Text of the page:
Thalidomide induces apoptosis during early mesodermal differentiation of human induced pluripotent stem cells

  • Saoko Tachikawa
  • Maho Shimizu
  • Kenshiro Maruyama
  • Kiyoshi Ohnuma


Thalidomide was once administered to pregnant women as a mild sedative; however, it was subsequently shown to be strongly teratogenic. Recently, there has been renewed interest in thalidomide because of its curative effects against intractable diseases. However, the teratogenicity of thalidomide is manifested in various ways and is still not fully understood. In the present study, we evaluated the effects of thalidomide on early mesodermal differentiation by examining the differentiation of human induced pluripotent stem cells (hiPSCs). The most common symptom of thalidomide teratogenicity is limb abnormality, which led us to hypothesize that thalidomide prevents early mesodermal differentiation. Therefore, mesodermal differentiation of hiPSCs was induced over a 6-d period. To induce early mesoderm differentiation, 1 d after seeding, the cells were incubated with the small molecule compound CHIR99021 for 3 d. Thalidomide exposure was initiated at the same time as CHIR99021 treatment. After 5 d of thalidomide exposure, the hiPSCs began expressing a mesodermal marker; however, the number of viable cells decreased significantly as compared to that of control cells. We observed that the proportion of apoptotic and dead cells increased on day 2; however, the proportion of dead cells on day 5 had decreased, suggesting that the cells were damaged by thalidomide during early mesodermal differentiation (days 0–2). Our findings may help elucidate the mechanism underlying thalidomide teratogenicity and bring us closer to the safe use of this drug.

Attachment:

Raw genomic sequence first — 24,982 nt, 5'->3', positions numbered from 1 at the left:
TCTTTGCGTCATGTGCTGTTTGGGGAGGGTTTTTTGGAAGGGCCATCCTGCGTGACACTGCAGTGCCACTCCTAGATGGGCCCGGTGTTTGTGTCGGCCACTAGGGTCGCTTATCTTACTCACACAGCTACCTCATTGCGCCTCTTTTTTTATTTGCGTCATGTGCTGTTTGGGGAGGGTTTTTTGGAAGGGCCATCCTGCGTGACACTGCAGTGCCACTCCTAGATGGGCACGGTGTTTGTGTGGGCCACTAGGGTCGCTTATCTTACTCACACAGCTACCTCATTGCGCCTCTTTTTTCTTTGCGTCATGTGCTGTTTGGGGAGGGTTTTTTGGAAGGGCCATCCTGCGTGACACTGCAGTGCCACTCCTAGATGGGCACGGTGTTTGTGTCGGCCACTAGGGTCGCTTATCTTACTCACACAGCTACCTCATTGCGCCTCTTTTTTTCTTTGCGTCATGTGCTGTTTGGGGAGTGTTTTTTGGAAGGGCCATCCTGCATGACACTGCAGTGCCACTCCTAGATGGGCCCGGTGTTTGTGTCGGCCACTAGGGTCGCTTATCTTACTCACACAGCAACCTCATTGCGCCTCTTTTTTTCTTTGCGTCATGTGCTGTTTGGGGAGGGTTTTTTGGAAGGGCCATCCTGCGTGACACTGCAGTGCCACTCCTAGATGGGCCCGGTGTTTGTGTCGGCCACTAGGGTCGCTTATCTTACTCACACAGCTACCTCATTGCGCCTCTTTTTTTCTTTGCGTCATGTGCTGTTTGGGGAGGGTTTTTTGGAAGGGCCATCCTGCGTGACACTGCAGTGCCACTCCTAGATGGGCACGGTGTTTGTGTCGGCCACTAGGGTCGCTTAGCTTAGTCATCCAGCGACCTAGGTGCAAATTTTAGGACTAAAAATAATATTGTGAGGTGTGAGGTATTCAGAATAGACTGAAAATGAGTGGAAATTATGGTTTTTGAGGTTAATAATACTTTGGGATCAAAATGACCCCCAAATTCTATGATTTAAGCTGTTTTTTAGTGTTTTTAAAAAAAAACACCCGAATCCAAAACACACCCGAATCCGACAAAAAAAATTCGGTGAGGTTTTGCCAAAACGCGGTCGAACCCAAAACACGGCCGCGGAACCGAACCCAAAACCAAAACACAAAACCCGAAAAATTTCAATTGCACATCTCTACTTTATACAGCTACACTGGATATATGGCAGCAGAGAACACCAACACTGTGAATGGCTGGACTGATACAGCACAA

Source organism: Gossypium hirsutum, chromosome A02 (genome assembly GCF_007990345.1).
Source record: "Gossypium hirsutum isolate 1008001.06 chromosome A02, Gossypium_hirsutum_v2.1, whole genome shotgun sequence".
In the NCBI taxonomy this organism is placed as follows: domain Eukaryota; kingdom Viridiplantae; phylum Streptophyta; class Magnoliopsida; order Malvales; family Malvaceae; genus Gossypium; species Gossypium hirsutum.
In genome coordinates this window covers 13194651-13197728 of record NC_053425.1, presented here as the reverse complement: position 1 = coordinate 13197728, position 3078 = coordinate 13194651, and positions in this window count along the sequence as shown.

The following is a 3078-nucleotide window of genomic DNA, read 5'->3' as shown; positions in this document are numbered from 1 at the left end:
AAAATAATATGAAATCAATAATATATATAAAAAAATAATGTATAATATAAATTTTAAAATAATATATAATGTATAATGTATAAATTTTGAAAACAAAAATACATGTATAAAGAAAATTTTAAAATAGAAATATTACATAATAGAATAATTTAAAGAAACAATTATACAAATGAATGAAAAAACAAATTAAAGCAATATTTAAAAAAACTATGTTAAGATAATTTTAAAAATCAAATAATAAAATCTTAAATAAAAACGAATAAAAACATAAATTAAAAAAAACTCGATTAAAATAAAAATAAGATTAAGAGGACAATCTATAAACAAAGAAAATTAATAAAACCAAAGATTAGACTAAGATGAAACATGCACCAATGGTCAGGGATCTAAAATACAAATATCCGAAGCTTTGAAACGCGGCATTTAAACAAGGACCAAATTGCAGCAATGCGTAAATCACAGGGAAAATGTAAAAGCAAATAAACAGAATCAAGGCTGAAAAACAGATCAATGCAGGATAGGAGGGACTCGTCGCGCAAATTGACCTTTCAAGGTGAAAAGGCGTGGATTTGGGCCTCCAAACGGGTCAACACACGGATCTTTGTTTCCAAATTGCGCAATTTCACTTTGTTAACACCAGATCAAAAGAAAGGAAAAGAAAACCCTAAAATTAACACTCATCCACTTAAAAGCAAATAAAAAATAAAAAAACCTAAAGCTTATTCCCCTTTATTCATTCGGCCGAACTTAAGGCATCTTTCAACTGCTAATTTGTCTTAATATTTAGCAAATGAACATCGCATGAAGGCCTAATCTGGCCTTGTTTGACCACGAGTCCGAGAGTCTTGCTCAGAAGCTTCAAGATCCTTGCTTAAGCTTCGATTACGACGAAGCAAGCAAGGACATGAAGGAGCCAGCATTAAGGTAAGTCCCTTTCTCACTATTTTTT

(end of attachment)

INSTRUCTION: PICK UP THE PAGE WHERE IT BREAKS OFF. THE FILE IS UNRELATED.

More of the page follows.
Thalidomide Human induced pluripotent cells Early mesodermal differentiation Teratogenicity 


Author contributions

S.T. and K.O. designed the project. S.T. performed all experiments. M.S. and K.M. assisted with S.T.’ s experiments. S.T. and K.O. wrote the manuscript, and all authors reviewed the manuscript.

Funding information

This work was supported in part by grants from the Ministry of Health, Labor, and Welfare of Japan, the Japan Agency for Medical Research and Development (AMED) (to K.O.), and the Foundation for Applied Research and Technological Uniqueness at Nagaoka University of Technology (to S.T.). The funding bodies had no role in the study design, data collection and analysis, the decision to publish, or manuscript preparation.

Compliance with ethical standards

Conflict of interest

The authors declare that they have no competing interests.

Supplementary material

11626_2018_234_MOESM1_ESM.docx (106 kb)
ESM 1 (DOCX 105 kb)


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Copyright information

© The Society for In Vitro Biology 2018

Authors and Affiliations

  1. 1.Department of BioengineeringNagaoka University of TechnologyNagaokaJapan
  2. 2.Department of Science of Technology InnovationNagaoka University of TechnologyNagaokaJapan

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